Review: ‘VAL’ takes a long, complicated look in the mirror.

presents

Val Kilmer, one of Hollywood’s most mercurial actors has been documenting his life and craft through film. He has amassed thousands of hours of footage, from home movies made with his brothers, to time spent in iconic roles for blockbuster films like Top Gun & Batman. This raw and wildly original documentary reveals a life lived to extremes and a heart-filled look at what it means to be an artist.


Let’s start with a confession – I’ll always think of Val Kilmer as my Batman. 1995’s Batman Forever was the first superhero film I ever saw, and that impression was deep and lasting. The car! The suit! Nicole Kidman! That is not to indicate that I am incapable of evaluating Kilmer fairly, but only to say this image of him at the likely mountain-top of his fame has left a lasting impression.

Kilmer’s legacy is evaluated and deepened in Ting Poo and Leo Scott’s new documentary Val (in theaters and streaming on Amazon Prime) which showcases Kilmer’s life, legacy, and his ongoing recovery after a battle with throat cancer. Kilmer’s contribution to the film is quite intimate: the narrative relies heavily on his collection of home videos and memorabilia. The quality and comprehensiveness of these past archives are shocking – there really seemed to be a behind-the-scenes moment for every milestone of his life. We see everything from home movies of Kilmer and his late brother all the way up to behind-the-scenes footage from Top Gun and (yes) Batman Forever. Kilmer’s energy and enthusiasm, tangible even when he’s behind the camera, is the common thread through it all, conveying if nothing else an authentic love for one’s craft.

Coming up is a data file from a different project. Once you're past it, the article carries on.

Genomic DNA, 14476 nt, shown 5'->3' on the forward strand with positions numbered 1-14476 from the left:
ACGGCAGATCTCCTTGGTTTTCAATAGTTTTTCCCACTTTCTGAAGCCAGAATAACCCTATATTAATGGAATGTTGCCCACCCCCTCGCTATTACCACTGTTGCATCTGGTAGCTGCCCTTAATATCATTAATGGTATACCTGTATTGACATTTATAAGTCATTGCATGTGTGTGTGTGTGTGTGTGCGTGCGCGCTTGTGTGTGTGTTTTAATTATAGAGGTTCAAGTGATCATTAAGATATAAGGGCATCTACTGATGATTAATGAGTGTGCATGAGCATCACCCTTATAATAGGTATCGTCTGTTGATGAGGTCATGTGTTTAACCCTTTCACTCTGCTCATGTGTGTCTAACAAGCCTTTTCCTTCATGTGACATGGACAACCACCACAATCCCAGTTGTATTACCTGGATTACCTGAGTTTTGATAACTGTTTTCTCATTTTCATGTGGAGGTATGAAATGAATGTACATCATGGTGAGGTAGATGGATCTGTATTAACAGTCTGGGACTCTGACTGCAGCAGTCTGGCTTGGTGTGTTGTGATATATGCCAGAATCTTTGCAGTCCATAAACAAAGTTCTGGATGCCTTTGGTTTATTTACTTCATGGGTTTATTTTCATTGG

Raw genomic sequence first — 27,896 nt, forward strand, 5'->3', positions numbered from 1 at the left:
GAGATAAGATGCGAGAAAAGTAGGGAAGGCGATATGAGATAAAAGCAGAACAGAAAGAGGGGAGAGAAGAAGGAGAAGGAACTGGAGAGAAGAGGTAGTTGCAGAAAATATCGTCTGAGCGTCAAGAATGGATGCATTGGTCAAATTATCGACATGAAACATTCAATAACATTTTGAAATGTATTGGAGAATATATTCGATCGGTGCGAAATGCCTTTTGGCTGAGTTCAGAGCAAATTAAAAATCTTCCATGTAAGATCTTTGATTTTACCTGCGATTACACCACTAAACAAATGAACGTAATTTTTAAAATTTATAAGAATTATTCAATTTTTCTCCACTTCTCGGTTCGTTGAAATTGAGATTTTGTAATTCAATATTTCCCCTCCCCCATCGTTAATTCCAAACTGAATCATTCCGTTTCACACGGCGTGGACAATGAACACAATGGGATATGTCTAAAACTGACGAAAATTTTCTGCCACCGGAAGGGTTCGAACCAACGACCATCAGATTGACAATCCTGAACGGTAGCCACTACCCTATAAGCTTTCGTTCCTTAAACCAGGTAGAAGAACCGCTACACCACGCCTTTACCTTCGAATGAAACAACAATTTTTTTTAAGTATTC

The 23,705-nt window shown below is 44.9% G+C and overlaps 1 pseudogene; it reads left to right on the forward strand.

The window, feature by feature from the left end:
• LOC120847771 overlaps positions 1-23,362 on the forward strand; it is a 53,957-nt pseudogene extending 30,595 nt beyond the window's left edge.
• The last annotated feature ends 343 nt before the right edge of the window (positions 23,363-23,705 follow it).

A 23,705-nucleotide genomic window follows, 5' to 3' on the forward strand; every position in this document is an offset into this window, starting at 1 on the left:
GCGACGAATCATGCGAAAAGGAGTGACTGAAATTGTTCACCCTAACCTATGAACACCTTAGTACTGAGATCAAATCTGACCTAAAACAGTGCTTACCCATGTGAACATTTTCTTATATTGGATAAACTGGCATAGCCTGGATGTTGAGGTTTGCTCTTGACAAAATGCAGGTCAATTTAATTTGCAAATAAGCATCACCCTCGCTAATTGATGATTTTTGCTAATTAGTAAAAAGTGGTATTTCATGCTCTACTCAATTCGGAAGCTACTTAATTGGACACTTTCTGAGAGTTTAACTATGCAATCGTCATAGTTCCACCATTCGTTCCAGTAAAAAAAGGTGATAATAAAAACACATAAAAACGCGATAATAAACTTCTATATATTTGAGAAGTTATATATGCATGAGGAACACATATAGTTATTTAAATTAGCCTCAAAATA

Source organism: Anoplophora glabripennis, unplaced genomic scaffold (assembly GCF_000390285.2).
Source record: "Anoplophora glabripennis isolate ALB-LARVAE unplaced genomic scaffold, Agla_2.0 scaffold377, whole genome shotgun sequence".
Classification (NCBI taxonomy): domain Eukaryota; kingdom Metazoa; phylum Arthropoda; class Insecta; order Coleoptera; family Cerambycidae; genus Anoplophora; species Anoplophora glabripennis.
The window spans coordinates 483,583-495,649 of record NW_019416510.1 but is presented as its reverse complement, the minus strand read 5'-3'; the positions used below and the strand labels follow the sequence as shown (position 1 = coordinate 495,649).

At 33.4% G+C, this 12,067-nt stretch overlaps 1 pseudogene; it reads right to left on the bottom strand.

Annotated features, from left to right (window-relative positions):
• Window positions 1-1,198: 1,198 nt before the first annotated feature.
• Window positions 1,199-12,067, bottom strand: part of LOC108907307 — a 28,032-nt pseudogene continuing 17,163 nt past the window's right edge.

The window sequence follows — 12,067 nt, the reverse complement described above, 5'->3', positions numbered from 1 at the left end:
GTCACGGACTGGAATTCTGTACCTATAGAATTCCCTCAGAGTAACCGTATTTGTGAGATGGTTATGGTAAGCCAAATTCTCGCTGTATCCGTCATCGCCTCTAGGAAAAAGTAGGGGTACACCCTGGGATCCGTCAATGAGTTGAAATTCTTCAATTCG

Due to Kilmer’s condition, his son Jack provides the film’s narration. This is the film’s strongest choice, and it provides nuance and momentum across the entire narrative. It provides special poignance during moments of self-evaluation, such as when Kilmer must decide whether to financially support his father after a costly real estate venture.

VAL, Val Kilmer, 2021. © Amazon Studios /Courtesy Everett Collection

While Val has extensive insight into Kilmer’s personal archives, it is also uninterested in interrogating these vignettes from a critical lens. The film is not positioned as a confessional device. Kilmer’s reputation as a “difficult actor” is hinted at, but never fully challenged or justified. Nor is his deep religious commitment as a Christian Scientist fully explored, along with any influence this may have had in his cancer treatment and journey.

Rather, the thorough picture of the past serves as a mirror to better understand Kilmer’s present. Speaking through a tracheostomy tube, Kilmer’s voice is raspy and thin, and he moves wearily across the screen. We can see the frustration in his face when he has to take a lengthy pause – he has more to say, but his body won’t cooperate. This appears to be Kilmer’s core struggle: he resists defining himself solely by his past work, but his present limitations pull him towards an endless cycle of replaying his greatest hits.